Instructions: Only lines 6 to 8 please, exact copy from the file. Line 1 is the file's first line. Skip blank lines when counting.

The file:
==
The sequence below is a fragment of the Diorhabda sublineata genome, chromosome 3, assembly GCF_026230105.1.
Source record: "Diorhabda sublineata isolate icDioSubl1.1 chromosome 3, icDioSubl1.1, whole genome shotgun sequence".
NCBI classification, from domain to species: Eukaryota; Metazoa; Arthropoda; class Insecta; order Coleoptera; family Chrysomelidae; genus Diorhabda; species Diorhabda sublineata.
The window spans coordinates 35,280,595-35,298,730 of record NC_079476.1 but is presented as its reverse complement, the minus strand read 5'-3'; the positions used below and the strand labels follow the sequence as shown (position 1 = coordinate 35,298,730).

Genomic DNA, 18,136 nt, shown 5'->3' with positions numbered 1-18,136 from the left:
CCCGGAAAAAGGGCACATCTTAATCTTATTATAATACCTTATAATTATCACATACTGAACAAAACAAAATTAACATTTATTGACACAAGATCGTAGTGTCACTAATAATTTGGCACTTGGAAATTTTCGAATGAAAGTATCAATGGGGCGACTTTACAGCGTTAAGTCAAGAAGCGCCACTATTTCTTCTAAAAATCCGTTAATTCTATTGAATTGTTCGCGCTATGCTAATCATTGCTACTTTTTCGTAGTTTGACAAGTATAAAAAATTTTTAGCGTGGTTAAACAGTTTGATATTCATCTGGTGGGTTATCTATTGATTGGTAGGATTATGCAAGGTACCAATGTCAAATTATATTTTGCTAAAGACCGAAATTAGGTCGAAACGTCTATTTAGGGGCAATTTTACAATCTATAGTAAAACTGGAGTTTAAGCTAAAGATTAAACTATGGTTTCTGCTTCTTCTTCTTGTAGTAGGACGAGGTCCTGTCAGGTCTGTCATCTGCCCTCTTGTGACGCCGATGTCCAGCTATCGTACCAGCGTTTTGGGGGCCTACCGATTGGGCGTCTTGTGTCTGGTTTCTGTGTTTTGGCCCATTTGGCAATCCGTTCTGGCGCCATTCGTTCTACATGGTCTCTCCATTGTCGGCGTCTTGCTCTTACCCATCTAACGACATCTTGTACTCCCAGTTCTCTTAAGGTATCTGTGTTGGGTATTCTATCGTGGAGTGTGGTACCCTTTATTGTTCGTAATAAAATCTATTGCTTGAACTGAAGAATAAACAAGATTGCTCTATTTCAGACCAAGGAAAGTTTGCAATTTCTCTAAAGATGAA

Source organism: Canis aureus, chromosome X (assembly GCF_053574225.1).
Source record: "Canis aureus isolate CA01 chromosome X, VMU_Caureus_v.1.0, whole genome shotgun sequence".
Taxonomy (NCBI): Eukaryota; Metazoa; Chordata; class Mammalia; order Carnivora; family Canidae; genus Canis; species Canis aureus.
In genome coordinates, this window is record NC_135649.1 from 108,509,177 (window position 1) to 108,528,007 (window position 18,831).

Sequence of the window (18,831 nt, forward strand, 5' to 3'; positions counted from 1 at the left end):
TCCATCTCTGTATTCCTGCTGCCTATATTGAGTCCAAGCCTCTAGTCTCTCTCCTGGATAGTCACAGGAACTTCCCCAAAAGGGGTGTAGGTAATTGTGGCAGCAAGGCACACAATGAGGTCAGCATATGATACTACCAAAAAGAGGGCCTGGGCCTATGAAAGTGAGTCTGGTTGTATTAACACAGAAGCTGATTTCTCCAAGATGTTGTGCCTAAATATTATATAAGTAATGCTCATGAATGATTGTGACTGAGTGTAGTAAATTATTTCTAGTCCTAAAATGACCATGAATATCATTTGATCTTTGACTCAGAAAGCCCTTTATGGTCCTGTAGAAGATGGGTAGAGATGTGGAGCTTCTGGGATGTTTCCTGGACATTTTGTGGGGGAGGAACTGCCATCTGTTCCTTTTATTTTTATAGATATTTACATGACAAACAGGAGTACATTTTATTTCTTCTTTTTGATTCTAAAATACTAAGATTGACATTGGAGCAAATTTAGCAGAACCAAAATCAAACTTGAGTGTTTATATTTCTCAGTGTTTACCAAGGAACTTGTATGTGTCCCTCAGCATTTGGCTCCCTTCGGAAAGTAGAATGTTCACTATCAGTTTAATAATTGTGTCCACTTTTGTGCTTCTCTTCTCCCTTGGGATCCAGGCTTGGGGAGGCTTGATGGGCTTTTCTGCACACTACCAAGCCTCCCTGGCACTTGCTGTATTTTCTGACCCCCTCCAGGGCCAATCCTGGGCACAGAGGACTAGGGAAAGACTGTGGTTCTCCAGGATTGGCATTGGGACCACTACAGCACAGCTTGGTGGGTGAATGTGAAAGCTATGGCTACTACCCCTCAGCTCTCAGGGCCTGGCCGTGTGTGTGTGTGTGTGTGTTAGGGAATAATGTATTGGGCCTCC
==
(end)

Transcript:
CCCGGAAAAAGGGCACATCTTAATCTTATTATAATACCTTATAATTATCACATACTGAACAAAACAAAATTAACATTTATTGACACAAGATCGTAGTGTCACTAATAATTTGGCACTTGGAAATTTTCGAATGAAAGTATCAATGGGGCGACTTTACAGCGTTAAGTCAAGAAGCGCCACTATTTCTTCTAAAAATCCGTTAATTCTATTGAATTGTTCGCGCTATGCTAATCATTGCTACTTTTTCGTAGTTTGACAAGTATAAAAAATTTTTAGCGTGGTTAAACAGTTTGATATTCATCTGGTGGGTTATCTATTGATTGGTAGGATTATGCAAGGTACCAATGTCAAATTATATTTTGCTAAAGACCGAAATTAGGTCGAAACGTCTATTTAGGGGCAATTTTACAATCTATAGTAAAACTGGAGTTTAAGCTAAAGATTAAACTATGGTTTCTGCTTCTTCTTCTTGTAGTAGGACGAGGTCCTGTCAGGTCTGTCATCTGCCCTCTTGTGACGCCGATGTCCAGCTATCGTACCAGCGTTTTGGGGGCCTACCGATTGGGCGTCTTGTGTCTGGTTTCTGTGTTTTGGCCCATTTGGCAATCCGTTCTGGCGCCATTCGTTCTACATGGTCTCTCCATTGTCGGCGTCTTGCTCTTACCCATCTAACGACATCTTGTACTCCCAGTTCTCTTAAGGTATCTGTGTTGGGTATTCTATCGTGGAGTGTGGTACCCTTTATTGTTCGTAATAAAATCTATTGCTTGAACTGAAGAATAAACAAGATTGCTCTATTTCAGACCAAGGAAAGTTTGCAATTTCTCTAAAGATGAA

Source organism: Canis aureus, chromosome X (assembly GCF_053574225.1).
Source record: "Canis aureus isolate CA01 chromosome X, VMU_Caureus_v.1.0, whole genome shotgun sequence".